从流浪汉到记者

从流浪汉到记者

图书基本信息
出版时间:2003-12
出版社:外文出版社
作者:法恩斯活思
页数:550
书名:从流浪汉到记者
封面图片
从流浪汉到记者

前言
  It is a great honor for me to write a preface for the new, PFS(China Society for Peoples Friendship Studies) 50-book seriesunder the general title of Light on China. All these books werewritten in English by journalistic and other eyewitnesses of theevents described. I have read many of them over the seven decadessince my student days at Yenching University. With some of theoutstanding authors in this series I have ties of personal friendship,mutual regard, and warm memories dating from before the Chinesepeoples Liberation in 1949.  Looking back and forward, I am convinced that China is pur-suing the right course in building a strong and prosperous countryin a rapidly changing world with its complex and sometimes vola-tile developments.  The books in this series cover a span of some 150 years, fromthe mid 19th to the early 21 st century.
内容概要
  The China Society for Peoples Friendship Studies (PFS)in coopera- tion with the Foreign Languages Press (FLP) in Beijing has arrangedfor re-publication, in the series entitled Light on China, of some fifty bookswritten in English between the 1860s and the founding years of the PeoplesRepublic, by journalistic and other sympathetic eyewitnesses of the revo-lutionary events described. Most of these books have long been out of print,but are now being brought back to life for the benefit of readers in Chinaand abroad.
书籍目录
AcknowledgmentsIntroduction1
Setting
Out
on
a
Second
Life2
First
Success——and
a
Great
Job3
The
China
Maelstrom4
Manchuria
and
the
Threat
from
Japan5
The
Cost
of"a
line
or
two
that
may
not
die"6
Mothers
Death
and
Escape7
Good-bye
Shanghai8
Formosa,
Canton,
Hong
Kong,
and
Macao9
The
Embrace
of
France10
Within
the
Shadows
of
the
Golden
Horse
and
the
Jade
Phoenix11
On
Caravan
South
of
the
Clouds12
Compelled
by
the
Golden
Spire13
India:
The
Challenge
of
Yet
Another
National
Revolution14
An
Attractive
Woman
and
Hopeful
Writer
Lands
in
Shanghai
and
His
Life15
Wars
Obscenities
and
a
Secular
Madonnas
Grace16
A
Book
Rejected,
a
Marriage
Proposal
Accepted17
The
Wedding
and
a
Repeat
Journey18
A
New
Home
and
Two
Long
Shots
Come
In19
Author
of
a
Book20
The
Threat
of
Fascism21
From
the
Academy
into
the
Cause22
The
Students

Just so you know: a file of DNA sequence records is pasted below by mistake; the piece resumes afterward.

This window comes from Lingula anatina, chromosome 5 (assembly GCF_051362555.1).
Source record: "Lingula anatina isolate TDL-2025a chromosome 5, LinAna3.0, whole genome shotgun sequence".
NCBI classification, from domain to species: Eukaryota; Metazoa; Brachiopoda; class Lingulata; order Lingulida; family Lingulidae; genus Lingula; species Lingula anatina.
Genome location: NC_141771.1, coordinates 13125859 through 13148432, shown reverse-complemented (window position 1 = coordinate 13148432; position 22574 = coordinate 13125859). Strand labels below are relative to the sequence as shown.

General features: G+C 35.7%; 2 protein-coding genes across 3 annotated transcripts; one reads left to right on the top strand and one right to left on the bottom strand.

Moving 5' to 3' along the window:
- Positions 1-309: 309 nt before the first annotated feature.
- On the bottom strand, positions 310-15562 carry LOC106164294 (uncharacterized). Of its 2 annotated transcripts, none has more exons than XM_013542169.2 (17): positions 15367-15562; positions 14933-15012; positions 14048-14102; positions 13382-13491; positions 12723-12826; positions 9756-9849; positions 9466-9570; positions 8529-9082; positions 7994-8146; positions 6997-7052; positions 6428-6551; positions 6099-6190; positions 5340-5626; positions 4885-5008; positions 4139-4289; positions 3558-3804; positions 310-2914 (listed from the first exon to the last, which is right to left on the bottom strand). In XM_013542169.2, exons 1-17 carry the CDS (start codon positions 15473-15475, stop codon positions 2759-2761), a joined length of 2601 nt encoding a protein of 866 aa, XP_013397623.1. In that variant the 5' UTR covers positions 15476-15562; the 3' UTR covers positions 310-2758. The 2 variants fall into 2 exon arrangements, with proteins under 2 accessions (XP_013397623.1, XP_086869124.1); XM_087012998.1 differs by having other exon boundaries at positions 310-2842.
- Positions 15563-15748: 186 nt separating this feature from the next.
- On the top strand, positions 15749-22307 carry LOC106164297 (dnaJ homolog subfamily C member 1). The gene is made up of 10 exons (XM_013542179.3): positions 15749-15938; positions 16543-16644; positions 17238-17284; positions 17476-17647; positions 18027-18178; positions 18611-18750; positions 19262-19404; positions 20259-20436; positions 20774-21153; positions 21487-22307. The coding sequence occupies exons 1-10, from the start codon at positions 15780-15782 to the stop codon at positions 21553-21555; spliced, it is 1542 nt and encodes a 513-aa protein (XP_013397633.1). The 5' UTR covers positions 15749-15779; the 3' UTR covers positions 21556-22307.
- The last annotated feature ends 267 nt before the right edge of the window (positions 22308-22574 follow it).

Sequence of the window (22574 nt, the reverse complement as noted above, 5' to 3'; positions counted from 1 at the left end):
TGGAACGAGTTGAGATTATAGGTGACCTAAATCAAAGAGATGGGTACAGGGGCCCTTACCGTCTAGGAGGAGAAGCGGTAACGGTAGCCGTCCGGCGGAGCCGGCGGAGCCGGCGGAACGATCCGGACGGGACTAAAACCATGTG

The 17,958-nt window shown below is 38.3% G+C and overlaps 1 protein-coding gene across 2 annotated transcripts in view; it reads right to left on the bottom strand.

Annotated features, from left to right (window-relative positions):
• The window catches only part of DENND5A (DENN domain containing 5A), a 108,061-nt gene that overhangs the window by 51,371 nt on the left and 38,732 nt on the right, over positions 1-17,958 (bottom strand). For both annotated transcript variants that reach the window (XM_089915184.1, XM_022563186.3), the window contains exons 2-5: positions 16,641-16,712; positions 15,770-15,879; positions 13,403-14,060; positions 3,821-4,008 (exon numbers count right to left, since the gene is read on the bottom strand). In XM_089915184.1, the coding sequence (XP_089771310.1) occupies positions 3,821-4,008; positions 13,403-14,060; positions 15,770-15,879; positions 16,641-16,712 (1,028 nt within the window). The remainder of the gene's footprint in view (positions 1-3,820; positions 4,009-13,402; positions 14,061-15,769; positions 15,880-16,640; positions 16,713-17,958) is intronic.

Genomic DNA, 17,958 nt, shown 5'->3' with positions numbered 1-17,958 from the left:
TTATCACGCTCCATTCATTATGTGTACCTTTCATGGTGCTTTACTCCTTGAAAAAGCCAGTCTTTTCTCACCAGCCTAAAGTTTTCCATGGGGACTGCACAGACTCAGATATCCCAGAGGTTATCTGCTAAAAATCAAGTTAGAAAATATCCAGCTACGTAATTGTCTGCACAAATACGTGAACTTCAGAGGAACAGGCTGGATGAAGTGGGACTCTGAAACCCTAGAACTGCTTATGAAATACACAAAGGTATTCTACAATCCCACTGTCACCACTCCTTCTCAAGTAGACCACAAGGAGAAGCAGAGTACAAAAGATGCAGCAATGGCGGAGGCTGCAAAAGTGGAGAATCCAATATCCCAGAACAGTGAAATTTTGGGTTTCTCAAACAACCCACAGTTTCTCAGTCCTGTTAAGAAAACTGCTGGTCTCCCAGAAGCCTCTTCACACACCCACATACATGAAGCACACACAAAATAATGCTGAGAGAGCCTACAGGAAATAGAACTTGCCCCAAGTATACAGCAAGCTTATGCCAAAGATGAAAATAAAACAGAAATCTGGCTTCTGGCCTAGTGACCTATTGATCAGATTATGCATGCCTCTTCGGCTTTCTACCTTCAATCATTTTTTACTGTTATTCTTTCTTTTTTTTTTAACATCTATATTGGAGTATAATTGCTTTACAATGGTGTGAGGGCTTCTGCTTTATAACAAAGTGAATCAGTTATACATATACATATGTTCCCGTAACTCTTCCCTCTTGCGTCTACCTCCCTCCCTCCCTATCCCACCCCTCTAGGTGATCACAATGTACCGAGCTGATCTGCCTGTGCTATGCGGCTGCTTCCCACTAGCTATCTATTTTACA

Demonstrate,
and
a
Door
Opens23
Where
Journalism
Meets
Literature24
To
Sian:
Stage
One25
Chou
and
Mao,
in
Person26
Measuring
the
Revolutionary
Force27
The
Real
Red
Army28
The
Home
Front29
History
and
His
Story30
Amid
Challenging
Distractions31
More
Mixed
Messages
between
Yenan
and
Peking32
Seeds
Planted
in
Shanghais
Garden
of
War33
Snows
Star
Rises
in
the
West34
Seeding
Indusco
in
Besieged
Hankow35
All
These
Irons
in
the
Fire36
Distant
Thunder
in
Europe37
Clearing
the
Way
for
Battle
for
Asia38
Asia
Hears
the
Thunder
in
Europe39
An
Alien
Corn
Adrift40
The
Retuming
Author
Challenges
America41
From
Hot
to
Cold
War42
The
Ghost
at
the
BanquetNotesBibliography

章节摘录
  In
Journey
to
the
Beginning
he
noted
his
father,
James
Edgar
Snow,came
from
a
long
Protestant,
anti-Papist
tradition.
After
becoming
a
freethinker,his
father
fell
so
in
love
with
a
beautiful,
redheaded,
strictly
Catholic
girl,
AnnaCatherine
Edelmann,
he
readily
promised
to
take
instruction
in
the
Catholicfaith
and
raise
and
baptize
their
children
as
Catholics
if
she
would
marry
him.  Their
third
and
last
child,
Edgar,
was
born
July
19,1905.
By
this
time
thefathers
instruction
in
Catholicism
had
soured,
providing
instead
restockedammunition
for
his
original
views
as
a
freethinker.
Mildred
and
John
Howard,Edgars
older
sister
and
brother,
were
educated
in
Catholic
schools,
but
fatherinsisted
Edgar
go
to
public
schools.
Edgar
continued
to
attend
Mass
with
hismother
on
Sunday
mornings,
but
in
the
afternoon
he
also
had
to
listen
to
asecond
catechism
composed
of
well-chosen
lines
from
Robert
Ingersoll
orother
writers
on
the
Roman
Catholic
Index.  By
the
time
Snow
wrote
Journey
to
the
Beginning
he
had
become
an
avidreader
of
Mark
Twain
and
insisted
he
lost
his
religious
faith
in
adolescence,not
because
of
Ingersolls
arguments
but
because
of
an
older
altar
boy
whodisrespectfully
ate
some
Communion
wafers
without
being
struck
by
lightning.Nevertheless,
Snow
remembered
continuing
to
attend
Mass
out
of
consider-ation
for
his
mother.  Snows
father
ran
a
small
printing
business
in
Kansas
City.
A
passionatereader
with
a
strong
sense
of
personal
integrity,
he
was
an
earnest,
if
some-what
impractical,
idealist.
In
his
college
years
he
once
wrote,
"How
strongmust
that
student
feel
who
can
walk
through
a
library
with
the
consciousnessthat
he
knows
the
plans
and
purposes
of
all
the
leading
books!"  Snows
mother
was
more
personally
forgiving
and
comfortably
acceptedthe
authority
of
tradition.
Intellectually,
Snow
sided
with
his
father,
but
emo-tionally
he
bonded
with
his
mother.
He
frequently
associated
her
with
thepleasures
of
his
youth
in
later
letters.
Her
unexpected
death
in
1930,
while
hewas
away
in
Shanghai,
troubled
him
for
much
of
the
rest
of
his
life.  ......


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